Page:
James Roderick Burns notes that Michael Crowley has taken some risks in order to negotiate a way through conflicting themes and historical viewpoints in his new collection
At first glance, Michael Crowley’s First Fleet appears to take an enormous risk – the collection is billed as a sequence, with all the usual apparatus (compact, informative foreword, source materials credited in the acknowledgements, pen pictures of key characters) as well as blurbs that concentrate on the nature of the historical narrative, and reads this way until two thirds of the way through the book. Then the collection pauses with a section break and immediately begins a second portion, ‘Time Signature’, that seems to dispense with history and work much as any collection would, a mix of forms and styles exploring contemporary themes. It is something of a hitch, leaving the reader to grapple with this change of gears unprepared.
However, looking back, it is a gamble rather than simply a risk, and one which pays off handsomely.
The first section smoothly lays out the fate, travails and occasional triumphs of the 800 convicts shipped off to Australia (“what was then called New Holland”) and interweaves with them the stories of the sailors, administrators and Aboriginal people conscripted into the mission of building a colony. As the poet notes, he tried to fill in the missing spaces in the historical record, the voices of those under the lash, to leave them “occupied with poetry”, and succeeds wonderfully. He is not stinting with form (several sonnets reflect the bitter, educated despair of chaplains and surgeons), tone or subject matter, allowing the voice and feel of each poem to emerge from vivid experience and to stamp itself on the page. In ‘The World Dried’, for instance, “Jane Fitzgerald on the death of her infant son James”, though the notes can give only the harshest summary of her life (“She was sentenced to twenty five lashes for disobedience. Little else is known”), it springs out in full humanity from the poem:
Then heat fell like never before, a furnace and a swarm. My milk dried. The chaplain brought over grapes, I rubbed the juice on James’s lips. A pip trembled there, I wiped it away and he sucked my finger.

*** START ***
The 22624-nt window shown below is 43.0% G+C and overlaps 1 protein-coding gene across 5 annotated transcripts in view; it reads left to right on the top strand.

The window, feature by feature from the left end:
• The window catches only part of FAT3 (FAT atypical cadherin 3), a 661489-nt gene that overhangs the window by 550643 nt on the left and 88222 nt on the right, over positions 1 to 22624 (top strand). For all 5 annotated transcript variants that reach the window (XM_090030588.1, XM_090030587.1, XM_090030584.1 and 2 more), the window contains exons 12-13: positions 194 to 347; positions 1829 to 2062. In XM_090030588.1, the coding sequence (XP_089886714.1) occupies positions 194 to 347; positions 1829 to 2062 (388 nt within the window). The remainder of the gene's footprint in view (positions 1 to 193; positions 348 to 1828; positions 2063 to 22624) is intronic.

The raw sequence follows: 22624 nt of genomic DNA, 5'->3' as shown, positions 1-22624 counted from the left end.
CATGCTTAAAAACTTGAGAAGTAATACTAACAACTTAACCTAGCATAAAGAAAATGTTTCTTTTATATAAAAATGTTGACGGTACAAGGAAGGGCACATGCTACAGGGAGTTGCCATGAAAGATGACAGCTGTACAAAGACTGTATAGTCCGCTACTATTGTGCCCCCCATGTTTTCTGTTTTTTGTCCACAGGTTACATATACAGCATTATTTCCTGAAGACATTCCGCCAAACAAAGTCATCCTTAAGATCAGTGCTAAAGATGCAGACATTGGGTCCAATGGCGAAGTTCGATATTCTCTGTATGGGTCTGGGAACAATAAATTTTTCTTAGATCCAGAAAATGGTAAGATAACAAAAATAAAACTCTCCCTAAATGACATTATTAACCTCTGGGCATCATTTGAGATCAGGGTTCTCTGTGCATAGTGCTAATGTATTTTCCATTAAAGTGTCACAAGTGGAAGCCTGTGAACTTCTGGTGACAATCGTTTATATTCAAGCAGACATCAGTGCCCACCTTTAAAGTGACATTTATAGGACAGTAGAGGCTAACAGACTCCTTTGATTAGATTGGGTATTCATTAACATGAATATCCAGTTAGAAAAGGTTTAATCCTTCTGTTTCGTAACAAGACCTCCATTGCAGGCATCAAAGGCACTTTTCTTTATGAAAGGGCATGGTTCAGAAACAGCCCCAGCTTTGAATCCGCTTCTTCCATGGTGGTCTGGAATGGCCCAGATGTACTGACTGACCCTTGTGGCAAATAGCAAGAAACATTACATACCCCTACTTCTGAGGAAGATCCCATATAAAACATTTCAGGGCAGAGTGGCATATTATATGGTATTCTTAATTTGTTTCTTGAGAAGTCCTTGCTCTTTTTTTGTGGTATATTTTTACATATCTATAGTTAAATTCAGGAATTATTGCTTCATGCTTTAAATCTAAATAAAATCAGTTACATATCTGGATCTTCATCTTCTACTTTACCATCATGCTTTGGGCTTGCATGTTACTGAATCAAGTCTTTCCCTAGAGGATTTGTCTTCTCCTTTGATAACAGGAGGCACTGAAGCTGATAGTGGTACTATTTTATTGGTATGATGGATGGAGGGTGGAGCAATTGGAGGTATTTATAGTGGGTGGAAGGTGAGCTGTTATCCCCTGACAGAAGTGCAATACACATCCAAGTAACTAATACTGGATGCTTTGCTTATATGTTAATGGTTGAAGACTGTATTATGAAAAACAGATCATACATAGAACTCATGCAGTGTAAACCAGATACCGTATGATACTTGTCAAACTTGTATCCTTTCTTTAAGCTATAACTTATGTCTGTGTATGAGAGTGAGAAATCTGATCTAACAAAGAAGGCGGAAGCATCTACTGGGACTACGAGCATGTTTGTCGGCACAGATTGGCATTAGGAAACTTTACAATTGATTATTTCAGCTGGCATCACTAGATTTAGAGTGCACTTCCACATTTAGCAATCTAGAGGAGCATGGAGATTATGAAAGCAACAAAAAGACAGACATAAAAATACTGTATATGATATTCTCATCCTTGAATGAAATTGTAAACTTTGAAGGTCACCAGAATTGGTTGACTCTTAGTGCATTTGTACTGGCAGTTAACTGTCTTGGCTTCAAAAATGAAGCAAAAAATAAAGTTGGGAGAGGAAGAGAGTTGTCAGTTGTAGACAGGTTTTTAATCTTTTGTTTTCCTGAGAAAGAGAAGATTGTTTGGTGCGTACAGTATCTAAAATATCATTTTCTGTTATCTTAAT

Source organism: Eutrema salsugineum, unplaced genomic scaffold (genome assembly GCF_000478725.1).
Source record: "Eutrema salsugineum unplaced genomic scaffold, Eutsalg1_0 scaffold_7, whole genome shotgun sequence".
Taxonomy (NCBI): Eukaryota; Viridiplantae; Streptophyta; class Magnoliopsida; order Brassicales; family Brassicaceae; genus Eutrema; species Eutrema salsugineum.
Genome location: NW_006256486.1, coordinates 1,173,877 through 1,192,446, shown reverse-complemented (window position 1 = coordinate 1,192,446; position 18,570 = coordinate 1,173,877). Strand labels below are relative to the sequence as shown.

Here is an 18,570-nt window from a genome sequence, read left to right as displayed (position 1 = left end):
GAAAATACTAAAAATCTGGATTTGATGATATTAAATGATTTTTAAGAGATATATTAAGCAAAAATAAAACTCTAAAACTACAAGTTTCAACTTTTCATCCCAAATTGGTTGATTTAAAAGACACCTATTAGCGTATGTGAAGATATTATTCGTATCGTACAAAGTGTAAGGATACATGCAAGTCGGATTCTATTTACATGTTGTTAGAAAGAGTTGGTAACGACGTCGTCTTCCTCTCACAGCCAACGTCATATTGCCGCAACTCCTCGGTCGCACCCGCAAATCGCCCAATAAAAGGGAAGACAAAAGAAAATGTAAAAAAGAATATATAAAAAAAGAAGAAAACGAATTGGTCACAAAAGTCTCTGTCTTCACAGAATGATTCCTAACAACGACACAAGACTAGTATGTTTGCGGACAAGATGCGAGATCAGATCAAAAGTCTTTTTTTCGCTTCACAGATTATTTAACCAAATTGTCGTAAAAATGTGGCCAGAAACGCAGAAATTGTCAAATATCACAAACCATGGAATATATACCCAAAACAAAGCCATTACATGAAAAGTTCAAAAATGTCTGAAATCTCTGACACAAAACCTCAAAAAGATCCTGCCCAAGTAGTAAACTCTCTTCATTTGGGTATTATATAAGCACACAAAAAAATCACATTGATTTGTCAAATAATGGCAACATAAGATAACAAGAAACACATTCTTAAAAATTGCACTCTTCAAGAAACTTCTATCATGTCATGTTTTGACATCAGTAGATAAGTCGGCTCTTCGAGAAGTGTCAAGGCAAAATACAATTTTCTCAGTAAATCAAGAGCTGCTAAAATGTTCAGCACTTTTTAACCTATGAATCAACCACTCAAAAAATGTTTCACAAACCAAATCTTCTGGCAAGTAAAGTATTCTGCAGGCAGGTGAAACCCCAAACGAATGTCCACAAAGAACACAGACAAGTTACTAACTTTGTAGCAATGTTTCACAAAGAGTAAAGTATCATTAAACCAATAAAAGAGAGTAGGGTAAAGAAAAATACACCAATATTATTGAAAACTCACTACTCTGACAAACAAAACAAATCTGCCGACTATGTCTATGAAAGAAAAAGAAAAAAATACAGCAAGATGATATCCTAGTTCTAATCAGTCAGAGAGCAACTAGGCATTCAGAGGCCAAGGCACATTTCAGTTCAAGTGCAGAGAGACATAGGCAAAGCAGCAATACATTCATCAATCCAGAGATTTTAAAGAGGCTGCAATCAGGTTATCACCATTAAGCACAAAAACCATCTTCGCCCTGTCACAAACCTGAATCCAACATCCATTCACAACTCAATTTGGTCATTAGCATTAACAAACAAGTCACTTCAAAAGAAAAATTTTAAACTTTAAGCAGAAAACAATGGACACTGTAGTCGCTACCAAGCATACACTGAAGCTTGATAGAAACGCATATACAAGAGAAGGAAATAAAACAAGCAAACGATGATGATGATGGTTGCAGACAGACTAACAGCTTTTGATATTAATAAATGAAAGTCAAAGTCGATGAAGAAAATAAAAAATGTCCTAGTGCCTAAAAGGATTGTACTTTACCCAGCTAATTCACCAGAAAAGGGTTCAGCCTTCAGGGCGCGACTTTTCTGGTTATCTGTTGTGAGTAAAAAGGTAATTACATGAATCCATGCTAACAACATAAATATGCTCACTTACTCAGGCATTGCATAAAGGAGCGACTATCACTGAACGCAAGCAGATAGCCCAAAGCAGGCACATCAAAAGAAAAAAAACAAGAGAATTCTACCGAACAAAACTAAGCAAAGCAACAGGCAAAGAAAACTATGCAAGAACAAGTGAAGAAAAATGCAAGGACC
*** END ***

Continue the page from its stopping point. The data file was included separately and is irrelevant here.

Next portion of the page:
This touching image is perhaps the mildest example of the convicts’ experience, almost a loving death. Jane Fitzgerald again, in ‘Healing’, remarks quite matter-of-factly on the horrors of the Australian climate – “I dread the flies that’s all. Footsteps along my wounds,/ the shiver of their eggs” – or Surgeon White in ‘Galgalla’, exercises his scientific muscles in the face of destruction:
I have measured in my mind’s eye the size of the fluid held in perfect pustules carried by a small boy alone.
It is to Michael Crowley’s considerable credit that from such a slew of dispiriting material – crude justice, banishment, torture and coercion, semi-starvation, the ravages of disease and violence – he is able to source small moments of hope and faith that sustain us. The life of the colony is almost unimaginable, yet has been imagined in telling detail.
It is done so well, the the shift to the contemporary third of the book can feel jarring. What do elegant sequences on subjects such as the Gower or Mid Wales Triptychs have to do with the hardscrabble life of early Australia? Or a neat sonnet depicting John Wesley’s establishment of a Yorkshire chapel? Or memories of a visit to the Ireland of the Troubles? At first glance, little. But in light of a key bridging poem, ‘The Fatal Shore’, which harks back to the historical source material and juxtaposes caricatures of modern Australia with the implacable harshness of the eighteenth century, things become clearer:
I don’t want ‘no worries’ . half-mad with starvation and scurvy. Exhausting bonhomie Seven years transportation A torpor of contentment for a pair of stockings and I’d never make the journey. Spewed out of London swallowed by the passage
The poem dwells briefly on the pleasures of modern life, but cannot help returning over and over to the powerful knowledge of what happened to make that life possible. It is a subtle theme weaving its way through many other poems in the last third of the book. Part III, ‘Church’, of the North Gower Triptych recalls with some poignancy the feeling of the church that the chaplain earlier strove, unsuccessfully, to build from the unyielding clay of the shore (as incidentally does ‘Hill of Faith’, the Wesley poem); ‘Folly’ in its recounting of twin tales of love’s comfort and life’s danger, in the form of a shopping centre’s structural collapse, calls back to those brief moments of stolen pleasure against the brutality of early Australia; and perhaps most strikingly, ‘Bats’, which directly reprises the fruit bats twitching in the fig tree from which a convict was hanged by bringing the creatures back to life, Dracula-like, in the modern era:
They are alive again. They have survived the renovation of ruins, the coldblooded walls of winter. They go on living in dark while we wait at the edges of light for shorter days. We can go inside close the blind, lie down together.
And this is the book in a nutshell. There were different options – Crowley could have chosen, for instance, to intercut related contemporary poems with a historical sequence advancing by stages, making more manifest the connections, and amplifying the historical resonances – but in cutting apart past and present in the way that he does, the poet invites us instead to change gears with him, and make the connections for ourselves. We can indeed go inside – history, narrative, lyric – and drawing close, better feel the pain and the small lasting light from the most brutal aspects of the past. It is a journey in the hands of a skilful captain.